The second legacy of the Columbus Blue Jackets, sadly, is the 2002 death of Brittanie Cecil and the resulting mandate from the NHL to place nets behind the goals at both ends of every NHL arena. (This also was my first exposure to the CBJ, for what it's worth. I saw the Sports Illustrated that discussed the incident.) If memory serves correct, the decision to place nets behind the goals was not unanimously hailed throughout the league, but John McConnell didn't care and put them up anyway in Columbus. The league then followed suit.
Columbus fans know that the precipitating incident was caused by an Espen Knutsen shot that caromed up into the stands after a deflection from a Calgary Flames defender. Cecil apparently was OK until later after the game, upon which she was taken to a local hospital and passed away. As I understand it, Knutsen was devastated and never was really the same as a player. Brittanie's family...well, anything I could say should go without saying.
The Dispatch ran a followup story just this past March after talking to both Cecil's family members and Knutsen. The two "sides" (Are there really sides in this tragedy? Is this a dispute? Regardless, the jargon works for this purpose.) apparently had not communicated in the eight years since Brittanie's death.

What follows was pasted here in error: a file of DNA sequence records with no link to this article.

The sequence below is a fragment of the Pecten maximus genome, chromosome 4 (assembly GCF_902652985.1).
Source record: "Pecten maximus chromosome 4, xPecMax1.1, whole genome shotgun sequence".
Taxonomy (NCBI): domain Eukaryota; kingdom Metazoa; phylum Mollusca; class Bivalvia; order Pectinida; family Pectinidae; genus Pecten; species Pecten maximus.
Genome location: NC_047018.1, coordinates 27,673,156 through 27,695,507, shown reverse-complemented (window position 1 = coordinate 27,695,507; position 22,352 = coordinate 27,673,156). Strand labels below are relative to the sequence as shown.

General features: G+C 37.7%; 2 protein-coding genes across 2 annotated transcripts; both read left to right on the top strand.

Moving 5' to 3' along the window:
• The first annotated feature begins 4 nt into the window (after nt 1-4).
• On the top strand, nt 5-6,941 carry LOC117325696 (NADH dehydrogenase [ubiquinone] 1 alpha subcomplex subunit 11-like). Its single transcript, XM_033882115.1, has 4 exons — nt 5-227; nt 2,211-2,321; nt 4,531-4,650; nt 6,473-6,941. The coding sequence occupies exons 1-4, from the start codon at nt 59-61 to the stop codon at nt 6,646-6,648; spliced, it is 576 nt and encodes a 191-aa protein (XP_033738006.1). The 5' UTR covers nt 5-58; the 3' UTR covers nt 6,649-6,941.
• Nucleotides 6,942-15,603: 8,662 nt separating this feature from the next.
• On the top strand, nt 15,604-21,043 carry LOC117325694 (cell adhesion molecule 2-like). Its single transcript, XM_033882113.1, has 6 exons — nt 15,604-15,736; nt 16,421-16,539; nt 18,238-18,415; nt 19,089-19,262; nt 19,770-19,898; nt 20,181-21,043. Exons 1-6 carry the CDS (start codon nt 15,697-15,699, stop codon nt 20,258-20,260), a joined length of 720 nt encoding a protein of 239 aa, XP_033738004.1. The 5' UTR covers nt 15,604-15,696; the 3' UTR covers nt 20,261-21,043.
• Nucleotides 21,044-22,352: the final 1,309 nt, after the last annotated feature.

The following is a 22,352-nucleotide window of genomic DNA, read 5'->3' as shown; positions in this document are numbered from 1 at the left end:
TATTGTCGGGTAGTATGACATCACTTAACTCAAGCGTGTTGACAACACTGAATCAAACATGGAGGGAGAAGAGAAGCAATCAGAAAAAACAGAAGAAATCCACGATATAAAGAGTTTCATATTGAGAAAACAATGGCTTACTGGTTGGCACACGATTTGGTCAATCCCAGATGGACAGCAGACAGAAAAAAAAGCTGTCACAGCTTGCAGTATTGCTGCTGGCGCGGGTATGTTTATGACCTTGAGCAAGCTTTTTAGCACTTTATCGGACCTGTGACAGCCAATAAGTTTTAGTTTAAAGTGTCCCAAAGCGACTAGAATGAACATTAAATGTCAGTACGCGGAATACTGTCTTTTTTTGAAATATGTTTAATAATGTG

With Knutsen coming back from Norway to take part in the CBJ's 10th Anniversary celebration through tonight's CBJ Alumni Night, it probably shouldn't have been a surprise that Cecil's family and Knutsen finally met, talked and found some measure of closure. And if there was any question about the healing that happened yesterday, the Dispatch reported this statement from the gathering:
"I don't hold you responsible; I never did," [Brittanie's mother, Jody] Naudascher told Knutsen at Nationwide Arena during a private, one-hour meeting. "It was an accident, and you should never have blamed yourself for anything. I wanted to tell you all this back then."Peace. At last.